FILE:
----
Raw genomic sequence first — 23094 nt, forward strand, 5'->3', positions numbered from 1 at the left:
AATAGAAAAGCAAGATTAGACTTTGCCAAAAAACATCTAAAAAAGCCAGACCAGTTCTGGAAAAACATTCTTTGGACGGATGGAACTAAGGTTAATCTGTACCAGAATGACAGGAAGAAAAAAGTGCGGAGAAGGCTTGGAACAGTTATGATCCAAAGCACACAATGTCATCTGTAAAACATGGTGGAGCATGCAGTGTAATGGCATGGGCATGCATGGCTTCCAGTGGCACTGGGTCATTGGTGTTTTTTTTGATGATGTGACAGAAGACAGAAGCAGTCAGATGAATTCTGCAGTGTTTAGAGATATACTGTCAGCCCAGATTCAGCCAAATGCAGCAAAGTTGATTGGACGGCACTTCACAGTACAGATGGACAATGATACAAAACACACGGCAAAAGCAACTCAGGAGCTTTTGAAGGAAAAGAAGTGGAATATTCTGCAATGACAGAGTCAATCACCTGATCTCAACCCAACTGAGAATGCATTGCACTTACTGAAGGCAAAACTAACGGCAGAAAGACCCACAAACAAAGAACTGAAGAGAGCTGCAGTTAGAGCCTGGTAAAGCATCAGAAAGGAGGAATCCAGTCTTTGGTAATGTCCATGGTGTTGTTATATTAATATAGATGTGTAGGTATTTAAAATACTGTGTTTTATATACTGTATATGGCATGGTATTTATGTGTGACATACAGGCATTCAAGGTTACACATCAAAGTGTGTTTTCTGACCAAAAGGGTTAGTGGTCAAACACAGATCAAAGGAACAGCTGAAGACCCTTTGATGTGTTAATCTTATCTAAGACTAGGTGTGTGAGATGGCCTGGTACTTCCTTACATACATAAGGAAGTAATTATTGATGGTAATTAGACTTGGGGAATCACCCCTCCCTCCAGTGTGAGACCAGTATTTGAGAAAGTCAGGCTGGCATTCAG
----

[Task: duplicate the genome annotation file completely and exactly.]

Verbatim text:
Raw genomic sequence first — 23094 nt, forward strand, 5'->3', positions numbered from 1 at the left:
AATAGAAAAGCAAGATTAGACTTTGCCAAAAAACATCTAAAAAAGCCAGACCAGTTCTGGAAAAACATTCTTTGGACGGATGGAACTAAGGTTAATCTGTACCAGAATGACAGGAAGAAAAAAGTGCGGAGAAGGCTTGGAACAGTTATGATCCAAAGCACACAATGTCATCTGTAAAACATGGTGGAGCATGCAGTGTAATGGCATGGGCATGCATGGCTTCCAGTGGCACTGGGTCATTGGTGTTTTTTTTGATGATGTGACAGAAGACAGAAGCAGTCAGATGAATTCTGCAGTGTTTAGAGATATACTGTCAGCCCAGATTCAGCCAAATGCAGCAAAGTTGATTGGACGGCACTTCACAGTACAGATGGACAATGATACAAAACACACGGCAAAAGCAACTCAGGAGCTTTTGAAGGAAAAGAAGTGGAATATTCTGCAATGACAGAGTCAATCACCTGATCTCAACCCAACTGAGAATGCATTGCACTTACTGAAGGCAAAACTAACGGCAGAAAGACCCACAAACAAAGAACTGAAGAGAGCTGCAGTTAGAGCCTGGTAAAGCATCAGAAAGGAGGAATCCAGTCTTTGGTAATGTCCATGGTGTTGTTATATTAATATAGATGTGTAGGTATTTAAAATACTGTGTTTTATATACTGTATATGGCATGGTATTTATGTGTGACATACAGGCATTCAAGGTTACACATCAAAGTGTGTTTTCTGACCAAAAGGGTTAGTGGTCAAACACAGATCAAAGGAACAGCTGAAGACCCTTTGATGTGTTAATCTTATCTAAGACTAGGTGTGTGAGATGGCCTGGTACTTCCTTACATACATAAGGAAGTAATTATTGATGGTAATTAGACTTGGGGAATCACCCCTCCCTCCAGTGTGAGACCAGTATTTGAGAAAGTCAGGCTGGCATTCAG